How to make the robot drive straight?

When I try to drive forward, giving both engines 1, the robot drives a bit left. How can I fix it?

A number of ways.

  1. You can continue using an open loop system with no sensors, but do a bit of calibration. Multiply the right side by .9 or .95 or whatever value corrects for the problem.

  2. You can dig deeper and determine if it is due to differences in motors, bindings in gearboxes, tightness of chains, or resistance of electrical components, and try to correct the underlying issue.

  3. You can close the loop and add sensors such as encoders to measure how fast the motors are running and correct it so that the fast side doesn’t outrun the slow side.

Option 1 is trivially easy but will likely not solve the problem except at that power setting, with that battery voltage, on that carpet, etc. Option 2 is important to at least look for in case it is a serious inefficiency that you are trying to work around in software. Option 3 takes more thought and more work, but if tuned well, it is the most robust.

Greg McKaskle

This could also be a hardware problem. If some of the motors are wired in reverse polarity, or if they’re just older, they might not be able to reach the same maximum speed as they could if they were new and wired straight through. If any of your motors are wired up reverse polarity and receiving a +1 signal, try re-wiring them in straight through polarity and sending that side a -1 signal instead.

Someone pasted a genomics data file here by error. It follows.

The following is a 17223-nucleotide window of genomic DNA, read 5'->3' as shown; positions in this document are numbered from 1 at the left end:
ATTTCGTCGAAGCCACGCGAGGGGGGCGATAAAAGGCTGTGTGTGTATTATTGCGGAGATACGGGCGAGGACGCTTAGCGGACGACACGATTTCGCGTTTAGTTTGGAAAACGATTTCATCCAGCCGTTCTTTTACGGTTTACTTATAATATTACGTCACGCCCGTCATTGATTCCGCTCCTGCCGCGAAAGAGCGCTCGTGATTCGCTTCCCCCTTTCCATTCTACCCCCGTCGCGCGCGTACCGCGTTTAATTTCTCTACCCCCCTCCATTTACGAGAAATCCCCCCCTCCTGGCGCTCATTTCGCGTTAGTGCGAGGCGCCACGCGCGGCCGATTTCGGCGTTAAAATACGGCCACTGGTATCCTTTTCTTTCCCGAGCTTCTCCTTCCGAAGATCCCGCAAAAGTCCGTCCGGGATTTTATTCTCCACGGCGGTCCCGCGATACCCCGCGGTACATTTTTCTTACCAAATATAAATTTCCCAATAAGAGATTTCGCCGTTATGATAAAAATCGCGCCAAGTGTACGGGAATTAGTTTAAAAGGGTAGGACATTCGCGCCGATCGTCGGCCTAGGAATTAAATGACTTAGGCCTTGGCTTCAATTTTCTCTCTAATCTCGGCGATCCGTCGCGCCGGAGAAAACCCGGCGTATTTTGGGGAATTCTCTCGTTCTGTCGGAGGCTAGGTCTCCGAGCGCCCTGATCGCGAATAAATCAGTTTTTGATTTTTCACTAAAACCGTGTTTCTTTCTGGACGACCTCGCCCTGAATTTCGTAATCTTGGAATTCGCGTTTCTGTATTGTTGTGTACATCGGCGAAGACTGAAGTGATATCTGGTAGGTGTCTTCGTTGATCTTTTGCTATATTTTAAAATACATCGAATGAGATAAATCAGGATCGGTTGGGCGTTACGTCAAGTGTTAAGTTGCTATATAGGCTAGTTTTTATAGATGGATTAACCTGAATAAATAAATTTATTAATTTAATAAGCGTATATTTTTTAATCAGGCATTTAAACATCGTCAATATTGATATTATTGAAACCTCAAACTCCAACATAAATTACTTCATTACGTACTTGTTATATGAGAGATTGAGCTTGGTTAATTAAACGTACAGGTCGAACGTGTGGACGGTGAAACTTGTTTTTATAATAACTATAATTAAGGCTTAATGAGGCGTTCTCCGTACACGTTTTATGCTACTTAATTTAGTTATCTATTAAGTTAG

You could try ballast if you have room for the weight.

Really? Does that make a difference? I’ve never thought of this but I just assumed motors were symmetrical in efficiency, except maybe niche motors for specific tasks (I can’t even think of one right now). Do you have links to give me?

Don’t make an ‘assume’ joke.

Many motors have a measurable bias in their “forward” direction. However, a CIM’s bias is negligible.

You can’t compensate for bias by swapping wires. There is no electrical difference between sending full positive voltage to a motor’s black wire and sending full negative voltage to its red wire. Assuming the same mechanical load, it will spin in the same direction at the same speed in either case.

The place to look is in the mechanical side of things, not electrical. The slower-moving side could have some extra friction or binding, perhaps due to a too-tight chain or belt. Or it might just be that the wheels aren’t mounted quite in line with the desired robot travel and the chassis would tend to travel in a curve even when being pushed by hand with no power applied.